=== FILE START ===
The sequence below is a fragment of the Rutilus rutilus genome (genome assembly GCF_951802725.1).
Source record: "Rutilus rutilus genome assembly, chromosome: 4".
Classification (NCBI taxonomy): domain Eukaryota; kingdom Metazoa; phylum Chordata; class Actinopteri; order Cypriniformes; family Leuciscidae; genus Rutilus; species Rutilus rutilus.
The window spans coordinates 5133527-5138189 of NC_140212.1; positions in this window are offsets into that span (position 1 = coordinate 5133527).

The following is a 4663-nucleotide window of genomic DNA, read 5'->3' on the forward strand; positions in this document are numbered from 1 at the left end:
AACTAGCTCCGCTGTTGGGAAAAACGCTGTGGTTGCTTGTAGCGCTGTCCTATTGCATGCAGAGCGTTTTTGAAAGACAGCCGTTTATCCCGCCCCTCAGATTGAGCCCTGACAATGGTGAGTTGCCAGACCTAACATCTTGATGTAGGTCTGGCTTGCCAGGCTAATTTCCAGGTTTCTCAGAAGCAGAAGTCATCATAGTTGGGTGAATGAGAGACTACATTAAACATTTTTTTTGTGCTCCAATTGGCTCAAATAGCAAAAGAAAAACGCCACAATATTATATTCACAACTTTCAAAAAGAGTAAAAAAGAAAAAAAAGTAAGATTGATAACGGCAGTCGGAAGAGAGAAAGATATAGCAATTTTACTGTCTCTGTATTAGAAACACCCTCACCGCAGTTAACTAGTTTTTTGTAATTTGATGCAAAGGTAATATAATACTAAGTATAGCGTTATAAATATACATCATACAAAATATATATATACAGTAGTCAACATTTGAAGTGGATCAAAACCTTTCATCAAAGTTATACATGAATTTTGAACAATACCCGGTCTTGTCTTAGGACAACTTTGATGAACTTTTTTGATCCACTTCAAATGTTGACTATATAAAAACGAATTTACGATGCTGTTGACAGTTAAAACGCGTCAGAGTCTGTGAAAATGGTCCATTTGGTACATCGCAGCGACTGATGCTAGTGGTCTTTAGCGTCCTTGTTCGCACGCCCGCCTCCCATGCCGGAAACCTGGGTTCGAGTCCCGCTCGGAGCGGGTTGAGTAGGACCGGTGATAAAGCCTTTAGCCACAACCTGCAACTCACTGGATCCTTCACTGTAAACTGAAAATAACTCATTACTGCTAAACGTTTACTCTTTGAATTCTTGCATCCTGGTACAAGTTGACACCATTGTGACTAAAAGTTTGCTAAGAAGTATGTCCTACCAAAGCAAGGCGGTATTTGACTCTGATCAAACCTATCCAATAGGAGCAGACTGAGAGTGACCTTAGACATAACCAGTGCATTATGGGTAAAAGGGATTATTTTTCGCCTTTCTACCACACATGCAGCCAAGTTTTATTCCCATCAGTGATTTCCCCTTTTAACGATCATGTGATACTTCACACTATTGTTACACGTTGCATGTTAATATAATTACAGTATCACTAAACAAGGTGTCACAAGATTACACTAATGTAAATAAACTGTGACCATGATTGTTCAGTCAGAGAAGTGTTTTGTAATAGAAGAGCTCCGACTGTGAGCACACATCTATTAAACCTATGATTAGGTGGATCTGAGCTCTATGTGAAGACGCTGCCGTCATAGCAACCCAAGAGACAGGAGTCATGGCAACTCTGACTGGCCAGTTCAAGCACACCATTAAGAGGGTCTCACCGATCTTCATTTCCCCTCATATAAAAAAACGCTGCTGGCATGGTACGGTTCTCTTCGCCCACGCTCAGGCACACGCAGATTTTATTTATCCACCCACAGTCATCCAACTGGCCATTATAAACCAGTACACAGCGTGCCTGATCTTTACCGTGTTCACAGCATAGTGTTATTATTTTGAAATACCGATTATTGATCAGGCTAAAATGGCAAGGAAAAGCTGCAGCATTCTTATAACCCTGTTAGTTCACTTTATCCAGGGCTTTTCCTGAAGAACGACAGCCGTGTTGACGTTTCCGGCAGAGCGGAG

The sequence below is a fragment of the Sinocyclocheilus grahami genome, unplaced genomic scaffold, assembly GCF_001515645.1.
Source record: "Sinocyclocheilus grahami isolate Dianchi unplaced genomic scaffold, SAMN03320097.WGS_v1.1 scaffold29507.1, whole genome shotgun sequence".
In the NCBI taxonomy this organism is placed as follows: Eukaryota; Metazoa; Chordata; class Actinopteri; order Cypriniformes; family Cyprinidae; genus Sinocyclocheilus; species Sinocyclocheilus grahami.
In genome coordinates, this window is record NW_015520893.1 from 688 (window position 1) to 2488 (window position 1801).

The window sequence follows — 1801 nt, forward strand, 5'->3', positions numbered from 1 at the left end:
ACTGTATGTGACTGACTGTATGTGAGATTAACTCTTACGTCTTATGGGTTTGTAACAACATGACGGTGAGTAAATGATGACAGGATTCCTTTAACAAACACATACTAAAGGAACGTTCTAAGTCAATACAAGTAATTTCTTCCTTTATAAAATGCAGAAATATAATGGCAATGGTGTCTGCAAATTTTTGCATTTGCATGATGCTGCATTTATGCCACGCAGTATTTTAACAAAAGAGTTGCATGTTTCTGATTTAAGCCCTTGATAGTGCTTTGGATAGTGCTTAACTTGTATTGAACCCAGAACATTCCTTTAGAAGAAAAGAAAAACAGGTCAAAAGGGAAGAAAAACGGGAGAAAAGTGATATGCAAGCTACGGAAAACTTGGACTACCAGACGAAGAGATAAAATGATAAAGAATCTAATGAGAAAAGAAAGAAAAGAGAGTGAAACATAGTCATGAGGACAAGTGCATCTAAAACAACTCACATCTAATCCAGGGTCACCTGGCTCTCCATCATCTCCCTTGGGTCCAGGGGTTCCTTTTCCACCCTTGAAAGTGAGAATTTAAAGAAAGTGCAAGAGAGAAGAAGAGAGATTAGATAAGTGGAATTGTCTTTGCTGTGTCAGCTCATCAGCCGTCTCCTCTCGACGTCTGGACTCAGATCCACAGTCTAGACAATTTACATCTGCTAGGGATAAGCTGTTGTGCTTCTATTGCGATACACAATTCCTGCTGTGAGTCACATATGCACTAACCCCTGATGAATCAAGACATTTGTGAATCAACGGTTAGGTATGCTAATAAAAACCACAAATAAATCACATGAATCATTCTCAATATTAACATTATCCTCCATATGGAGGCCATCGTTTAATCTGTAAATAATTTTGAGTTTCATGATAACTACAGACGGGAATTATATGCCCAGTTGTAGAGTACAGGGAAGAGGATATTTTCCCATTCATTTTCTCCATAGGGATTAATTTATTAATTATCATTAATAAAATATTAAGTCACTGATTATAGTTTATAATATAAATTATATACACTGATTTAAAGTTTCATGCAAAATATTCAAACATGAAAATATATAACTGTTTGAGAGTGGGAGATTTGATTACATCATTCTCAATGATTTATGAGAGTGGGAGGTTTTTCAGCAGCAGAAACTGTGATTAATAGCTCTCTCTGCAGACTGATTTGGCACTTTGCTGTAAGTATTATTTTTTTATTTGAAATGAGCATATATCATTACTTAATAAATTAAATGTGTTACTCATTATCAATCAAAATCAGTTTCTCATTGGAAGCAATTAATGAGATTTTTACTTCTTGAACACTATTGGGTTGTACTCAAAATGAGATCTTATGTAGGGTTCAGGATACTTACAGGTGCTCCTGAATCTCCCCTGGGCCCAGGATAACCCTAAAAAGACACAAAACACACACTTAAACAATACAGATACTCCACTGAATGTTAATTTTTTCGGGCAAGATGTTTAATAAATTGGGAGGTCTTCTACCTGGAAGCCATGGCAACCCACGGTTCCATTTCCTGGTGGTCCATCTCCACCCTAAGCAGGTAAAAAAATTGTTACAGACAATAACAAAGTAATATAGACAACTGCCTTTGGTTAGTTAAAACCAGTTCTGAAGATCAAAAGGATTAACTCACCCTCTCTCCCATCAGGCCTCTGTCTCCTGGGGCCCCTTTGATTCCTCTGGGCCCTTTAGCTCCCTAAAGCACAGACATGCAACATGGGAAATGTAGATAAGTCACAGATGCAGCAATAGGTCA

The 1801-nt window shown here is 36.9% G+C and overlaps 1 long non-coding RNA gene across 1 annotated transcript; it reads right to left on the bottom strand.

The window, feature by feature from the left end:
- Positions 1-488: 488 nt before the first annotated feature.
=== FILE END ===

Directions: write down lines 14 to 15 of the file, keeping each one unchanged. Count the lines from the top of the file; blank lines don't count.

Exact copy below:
The window, feature by feature from the left end:
- Positions 1-488: 488 nt before the first annotated feature.